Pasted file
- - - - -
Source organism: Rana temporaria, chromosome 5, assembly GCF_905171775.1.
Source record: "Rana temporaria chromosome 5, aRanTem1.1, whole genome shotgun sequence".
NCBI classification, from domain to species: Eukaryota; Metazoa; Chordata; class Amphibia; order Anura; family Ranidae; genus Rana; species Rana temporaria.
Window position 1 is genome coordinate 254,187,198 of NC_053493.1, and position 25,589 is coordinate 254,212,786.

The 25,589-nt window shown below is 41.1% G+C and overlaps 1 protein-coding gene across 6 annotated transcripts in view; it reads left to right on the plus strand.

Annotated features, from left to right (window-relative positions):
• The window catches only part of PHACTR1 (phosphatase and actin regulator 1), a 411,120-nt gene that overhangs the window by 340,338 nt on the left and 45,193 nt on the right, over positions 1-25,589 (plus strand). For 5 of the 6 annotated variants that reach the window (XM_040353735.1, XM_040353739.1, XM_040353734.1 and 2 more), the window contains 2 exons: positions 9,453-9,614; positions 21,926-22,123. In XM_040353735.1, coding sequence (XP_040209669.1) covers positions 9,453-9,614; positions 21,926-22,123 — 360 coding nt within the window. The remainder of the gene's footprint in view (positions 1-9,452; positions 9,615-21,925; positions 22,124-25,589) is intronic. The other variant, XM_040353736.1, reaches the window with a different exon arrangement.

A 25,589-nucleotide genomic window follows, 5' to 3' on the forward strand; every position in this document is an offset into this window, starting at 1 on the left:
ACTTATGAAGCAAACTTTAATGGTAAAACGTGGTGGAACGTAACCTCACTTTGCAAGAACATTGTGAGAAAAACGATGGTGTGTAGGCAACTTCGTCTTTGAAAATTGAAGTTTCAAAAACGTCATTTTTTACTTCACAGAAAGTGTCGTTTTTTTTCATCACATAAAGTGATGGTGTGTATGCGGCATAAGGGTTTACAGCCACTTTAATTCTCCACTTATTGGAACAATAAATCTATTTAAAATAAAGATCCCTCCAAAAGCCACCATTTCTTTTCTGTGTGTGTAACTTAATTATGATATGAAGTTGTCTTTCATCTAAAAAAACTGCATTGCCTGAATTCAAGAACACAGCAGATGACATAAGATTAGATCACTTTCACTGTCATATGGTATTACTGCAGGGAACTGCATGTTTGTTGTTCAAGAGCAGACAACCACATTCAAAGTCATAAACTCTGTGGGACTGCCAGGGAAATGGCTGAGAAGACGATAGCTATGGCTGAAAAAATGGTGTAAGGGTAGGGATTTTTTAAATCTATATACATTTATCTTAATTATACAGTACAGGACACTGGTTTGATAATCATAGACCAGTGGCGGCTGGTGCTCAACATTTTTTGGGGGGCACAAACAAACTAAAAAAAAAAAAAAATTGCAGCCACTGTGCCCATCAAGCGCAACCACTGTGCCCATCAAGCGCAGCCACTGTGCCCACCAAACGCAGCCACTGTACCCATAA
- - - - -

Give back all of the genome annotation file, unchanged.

Source organism: Rana temporaria, chromosome 5, assembly GCF_905171775.1.
Source record: "Rana temporaria chromosome 5, aRanTem1.1, whole genome shotgun sequence".
NCBI classification, from domain to species: Eukaryota; Metazoa; Chordata; class Amphibia; order Anura; family Ranidae; genus Rana; species Rana temporaria.
Window position 1 is genome coordinate 254,187,198 of NC_053493.1, and position 25,589 is coordinate 254,212,786.

The 25,589-nt window shown below is 41.1% G+C and overlaps 1 protein-coding gene across 6 annotated transcripts in view; it reads left to right on the plus strand.

Annotated features, from left to right (window-relative positions):
• The window catches only part of PHACTR1 (phosphatase and actin regulator 1), a 411,120-nt gene that overhangs the window by 340,338 nt on the left and 45,193 nt on the right, over positions 1-25,589 (plus strand). For 5 of the 6 annotated variants that reach the window (XM_040353735.1, XM_040353739.1, XM_040353734.1 and 2 more), the window contains 2 exons: positions 9,453-9,614; positions 21,926-22,123. In XM_040353735.1, coding sequence (XP_040209669.1) covers positions 9,453-9,614; positions 21,926-22,123 — 360 coding nt within the window. The remainder of the gene's footprint in view (positions 1-9,452; positions 9,615-21,925; positions 22,124-25,589) is intronic. The other variant, XM_040353736.1, reaches the window with a different exon arrangement.

A 25,589-nucleotide genomic window follows, 5' to 3' on the forward strand; every position in this document is an offset into this window, starting at 1 on the left:
ACTTATGAAGCAAACTTTAATGGTAAAACGTGGTGGAACGTAACCTCACTTTGCAAGAACATTGTGAGAAAAACGATGGTGTGTAGGCAACTTCGTCTTTGAAAATTGAAGTTTCAAAAACGTCATTTTTTACTTCACAGAAAGTGTCGTTTTTTTTCATCACATAAAGTGATGGTGTGTATGCGGCATAAGGGTTTACAGCCACTTTAATTCTCCACTTATTGGAACAATAAATCTATTTAAAATAAAGATCCCTCCAAAAGCCACCATTTCTTTTCTGTGTGTGTAACTTAATTATGATATGAAGTTGTCTTTCATCTAAAAAAACTGCATTGCCTGAATTCAAGAACACAGCAGATGACATAAGATTAGATCACTTTCACTGTCATATGGTATTACTGCAGGGAACTGCATGTTTGTTGTTCAAGAGCAGACAACCACATTCAAAGTCATAAACTCTGTGGGACTGCCAGGGAAATGGCTGAGAAGACGATAGCTATGGCTGAAAAAATGGTGTAAGGGTAGGGATTTTTTAAATCTATATACATTTATCTTAATTATACAGTACAGGACACTGGTTTGATAATCATAGACCAGTGGCGGCTGGTGCTCAACATTTTTTGGGGGGCACAAACAAACTAAAAAAAAAAAAAAATTGCAGCCACTGTGCCCATCAAGCGCAACCACTGTGCCCATCAAGCGCAGCCACTGTGCCCACCAAACGCAGCCACTGTACCCATAA